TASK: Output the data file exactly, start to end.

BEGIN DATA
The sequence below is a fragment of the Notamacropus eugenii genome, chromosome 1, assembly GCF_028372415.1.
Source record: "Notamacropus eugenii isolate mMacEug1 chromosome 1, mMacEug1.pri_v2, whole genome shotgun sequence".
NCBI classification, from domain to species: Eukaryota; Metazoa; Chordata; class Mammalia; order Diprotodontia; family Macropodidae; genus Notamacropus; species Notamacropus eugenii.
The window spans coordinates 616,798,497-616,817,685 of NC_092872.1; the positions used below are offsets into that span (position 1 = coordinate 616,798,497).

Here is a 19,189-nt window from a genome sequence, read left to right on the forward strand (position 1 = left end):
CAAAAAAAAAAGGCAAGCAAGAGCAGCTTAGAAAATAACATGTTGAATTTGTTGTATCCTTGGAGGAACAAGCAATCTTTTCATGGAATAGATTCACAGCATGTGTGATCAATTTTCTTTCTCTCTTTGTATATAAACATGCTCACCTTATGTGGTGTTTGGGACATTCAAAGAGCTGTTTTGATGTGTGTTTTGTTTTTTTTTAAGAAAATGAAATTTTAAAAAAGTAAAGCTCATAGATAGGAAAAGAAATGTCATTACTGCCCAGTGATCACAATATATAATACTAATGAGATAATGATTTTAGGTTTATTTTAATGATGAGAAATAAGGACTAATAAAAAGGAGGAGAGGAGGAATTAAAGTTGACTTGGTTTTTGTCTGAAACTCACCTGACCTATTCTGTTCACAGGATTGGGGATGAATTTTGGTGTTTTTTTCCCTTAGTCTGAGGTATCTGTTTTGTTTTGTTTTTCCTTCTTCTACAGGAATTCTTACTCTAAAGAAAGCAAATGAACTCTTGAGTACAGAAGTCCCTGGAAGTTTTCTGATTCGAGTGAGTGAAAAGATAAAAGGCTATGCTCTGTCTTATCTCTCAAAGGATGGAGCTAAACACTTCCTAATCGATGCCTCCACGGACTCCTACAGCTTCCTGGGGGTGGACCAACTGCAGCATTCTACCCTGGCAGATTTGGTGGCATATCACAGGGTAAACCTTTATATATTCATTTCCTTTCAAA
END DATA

The sequence below is a fragment of the Notamacropus eugenii genome, chromosome 1, assembly GCF_028372415.1.
Source record: "Notamacropus eugenii isolate mMacEug1 chromosome 1, mMacEug1.pri_v2, whole genome shotgun sequence".
NCBI classification, from domain to species: Eukaryota; Metazoa; Chordata; class Mammalia; order Diprotodontia; family Macropodidae; genus Notamacropus; species Notamacropus eugenii.
The window spans coordinates 616,798,497-616,817,685 of NC_092872.1; the positions used below are offsets into that span (position 1 = coordinate 616,798,497).

Here is a 19,189-nt window from a genome sequence, read left to right on the forward strand (position 1 = left end):
CAAAAAAAAAAGGCAAGCAAGAGCAGCTTAGAAAATAACATGTTGAATTTGTTGTATCCTTGGAGGAACAAGCAATCTTTTCATGGAATAGATTCACAGCATGTGTGATCAATTTTCTTTCTCTCTTTGTATATAAACATGCTCACCTTATGTGGTGTTTGGGACATTCAAAGAGCTGTTTTGATGTGTGTTTTGTTTTTTTTTAAGAAAATGAAATTTTAAAAAAGTAAAGCTCATAGATAGGAAAAGAAATGTCATTACTGCCCAGTGATCACAATATATAATACTAATGAGATAATGATTTTAGGTTTATTTTAATGATGAGAAATAAGGACTAATAAAAAGGAGGAGAGGAGGAATTAAAGTTGACTTGGTTTTTGTCTGAAACTCACCTGACCTATTCTGTTCACAGGATTGGGGATGAATTTTGGTGTTTTTTTCCCTTAGTCTGAGGTATCTGTTTTGTTTTGTTTTTCCTTCTTCTACAGGAATTCTTACTCTAAAGAAAGCAAATGAACTCTTGAGTACAGAAGTCCCTGGAAGTTTTCTGATTCGAGTGAGTGAAAAGATAAAAGGCTATGCTCTGTCTTATCTCTCAAAGGATGGAGCTAAACACTTCCTAATCGATGCCTCCACGGACTCCTACAGCTTCCTGGGGGTGGACCAACTGCAGCATTCTACCCTGGCAGATTTGGTGGCATATCACAGGGTAAACCTTTATATATTCATTTCCTTTCAAA